Struggling Boeing records no new orders in January

Feb 13, 2020

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The first month of 2020 was a nonstarter for Boeing as it received zero orders for new aircraft in January.

Though the beginning of the year tends to be slow for new airplane orders as customers tend to back-load their orders in the previous year, Boeing is still facing significant headwinds from Airbus, which picked up almost 250 new orders last month across its A220, A320 and A350 aircraft families.

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Boeing did deliver 13 new planes in January, but that was less than half the number its European rival got off the production line.

“It is significant,” said Richard Aboulafia, an aviation analyst at Teal Group. He said there are three factors that help explain Boeing’s January shortfall.

“One is the market is glutted, two: what market there is, is moving to the mid-sized, which means A321neos and lots of them, and on top of that of course, you’ve got a terrible wide-body market, which is where Boeing is strongest.”

Boeing’s order book issues are only compounded by the ongoing 737 MAX grounding, but Aboulafia said that even if that plane were flying, it wouldn’t be a perfect answer to the current market demands.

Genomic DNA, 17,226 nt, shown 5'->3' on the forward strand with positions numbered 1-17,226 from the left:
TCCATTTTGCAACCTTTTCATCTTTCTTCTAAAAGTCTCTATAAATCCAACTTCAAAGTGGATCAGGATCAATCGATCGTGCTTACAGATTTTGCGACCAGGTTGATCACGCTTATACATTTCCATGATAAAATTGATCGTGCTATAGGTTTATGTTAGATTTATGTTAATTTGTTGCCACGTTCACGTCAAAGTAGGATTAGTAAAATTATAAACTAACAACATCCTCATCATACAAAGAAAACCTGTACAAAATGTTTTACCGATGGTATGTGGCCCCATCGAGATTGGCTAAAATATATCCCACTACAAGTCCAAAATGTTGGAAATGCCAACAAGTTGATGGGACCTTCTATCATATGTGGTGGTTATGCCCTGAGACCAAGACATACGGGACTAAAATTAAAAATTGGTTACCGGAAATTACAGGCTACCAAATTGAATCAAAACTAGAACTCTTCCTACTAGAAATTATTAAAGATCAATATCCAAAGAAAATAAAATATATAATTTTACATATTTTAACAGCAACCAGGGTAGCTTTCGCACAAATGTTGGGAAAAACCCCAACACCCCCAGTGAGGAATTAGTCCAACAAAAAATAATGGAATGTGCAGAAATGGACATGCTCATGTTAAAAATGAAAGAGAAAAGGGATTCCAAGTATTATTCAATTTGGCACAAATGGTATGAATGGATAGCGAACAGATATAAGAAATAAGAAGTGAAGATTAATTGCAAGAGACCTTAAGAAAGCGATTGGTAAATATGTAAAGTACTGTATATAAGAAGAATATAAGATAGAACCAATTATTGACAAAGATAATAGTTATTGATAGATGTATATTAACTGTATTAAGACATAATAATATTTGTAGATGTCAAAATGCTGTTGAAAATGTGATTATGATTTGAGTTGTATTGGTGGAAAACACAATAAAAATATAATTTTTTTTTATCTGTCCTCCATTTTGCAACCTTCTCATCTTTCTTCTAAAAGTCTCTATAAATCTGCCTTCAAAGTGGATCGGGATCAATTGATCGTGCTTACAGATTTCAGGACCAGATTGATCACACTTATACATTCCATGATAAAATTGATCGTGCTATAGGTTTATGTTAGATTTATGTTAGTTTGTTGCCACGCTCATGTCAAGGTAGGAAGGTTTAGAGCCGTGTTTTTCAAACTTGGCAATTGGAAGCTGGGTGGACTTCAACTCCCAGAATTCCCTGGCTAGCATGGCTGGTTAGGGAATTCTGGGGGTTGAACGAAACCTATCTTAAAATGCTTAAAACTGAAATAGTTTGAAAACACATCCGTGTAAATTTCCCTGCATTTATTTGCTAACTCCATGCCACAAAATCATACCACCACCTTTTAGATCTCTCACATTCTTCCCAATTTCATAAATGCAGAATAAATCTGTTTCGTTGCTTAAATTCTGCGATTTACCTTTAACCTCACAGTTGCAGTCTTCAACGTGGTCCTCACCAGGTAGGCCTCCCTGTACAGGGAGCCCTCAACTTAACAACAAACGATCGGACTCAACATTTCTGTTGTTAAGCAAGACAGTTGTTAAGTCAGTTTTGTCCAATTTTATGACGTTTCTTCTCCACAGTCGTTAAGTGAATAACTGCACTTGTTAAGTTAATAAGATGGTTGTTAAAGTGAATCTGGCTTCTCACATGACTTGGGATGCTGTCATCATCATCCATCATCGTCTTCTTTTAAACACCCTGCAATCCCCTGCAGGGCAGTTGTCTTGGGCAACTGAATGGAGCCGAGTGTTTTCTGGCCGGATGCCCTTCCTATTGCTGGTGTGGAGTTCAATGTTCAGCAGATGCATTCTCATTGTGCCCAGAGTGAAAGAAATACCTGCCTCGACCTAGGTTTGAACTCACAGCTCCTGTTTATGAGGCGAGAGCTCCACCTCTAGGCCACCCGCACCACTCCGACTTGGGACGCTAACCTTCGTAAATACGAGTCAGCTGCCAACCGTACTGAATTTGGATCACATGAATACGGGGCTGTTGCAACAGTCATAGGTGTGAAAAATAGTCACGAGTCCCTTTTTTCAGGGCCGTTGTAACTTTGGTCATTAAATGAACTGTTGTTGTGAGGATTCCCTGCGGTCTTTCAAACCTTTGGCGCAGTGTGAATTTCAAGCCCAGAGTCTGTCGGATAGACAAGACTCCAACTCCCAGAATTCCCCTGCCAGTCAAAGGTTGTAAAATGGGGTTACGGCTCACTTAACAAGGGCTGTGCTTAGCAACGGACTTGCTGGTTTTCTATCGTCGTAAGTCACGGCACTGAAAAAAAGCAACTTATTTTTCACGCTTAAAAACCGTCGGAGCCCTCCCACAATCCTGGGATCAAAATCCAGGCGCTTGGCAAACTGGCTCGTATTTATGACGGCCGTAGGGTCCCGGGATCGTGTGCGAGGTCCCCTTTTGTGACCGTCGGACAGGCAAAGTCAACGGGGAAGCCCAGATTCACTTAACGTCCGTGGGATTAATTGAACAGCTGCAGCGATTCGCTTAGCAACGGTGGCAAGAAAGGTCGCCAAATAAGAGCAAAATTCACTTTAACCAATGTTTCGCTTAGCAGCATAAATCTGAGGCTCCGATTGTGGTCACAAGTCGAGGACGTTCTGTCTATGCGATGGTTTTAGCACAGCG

Related:737 MAX woes send Boeing to first annual loss since 1997

The capacity of the Max — from about 150 seats to up to 200, depending on how its cabin is configured — is not as in-demand by airlines right now as compared to the larger capacity offered by Airbus’s A320neo family. In particular, the largest A321neo variants can hold 200 or more passengers.

“The 150-seat market just isn’t as strong as the 200-seat market,” he said. “As that 150-seat market comes back again, the MAX 8 will do just fine, it’s just not in the right part of the market” right now.

Boeing officials said during the 777X first flight that the company predicts a boost thanks to wide-body fleet renewals that it anticipates airlines will begin to undertake by the middle of this decade. But for now, Aboulafia said, Boeing is likely to remain behind Airbus with no direct competitor to the A321neo.

“The takeaway is Boeing needs to launch a new product. That’s the bottom line,” he said.

But just weeks ago, Boeing announced it would put on hold its plans to develop a new mid-market airplane. David Calhoun, the company’s new CEO, said directly that Boeing will not create a new airframe just to compete with the A321neo.

“Doing them fast and doing them in response [to the A321]… is not what you do when you’re developing the next airplane,” Calhoun said on a Jan. 29 call with reporters. “It’s critical we get it right.”

Related:‘This is a crucial time for Boeing,’ new CEO says on first day

Featured photo by Stephen Brashear/Getty Images.

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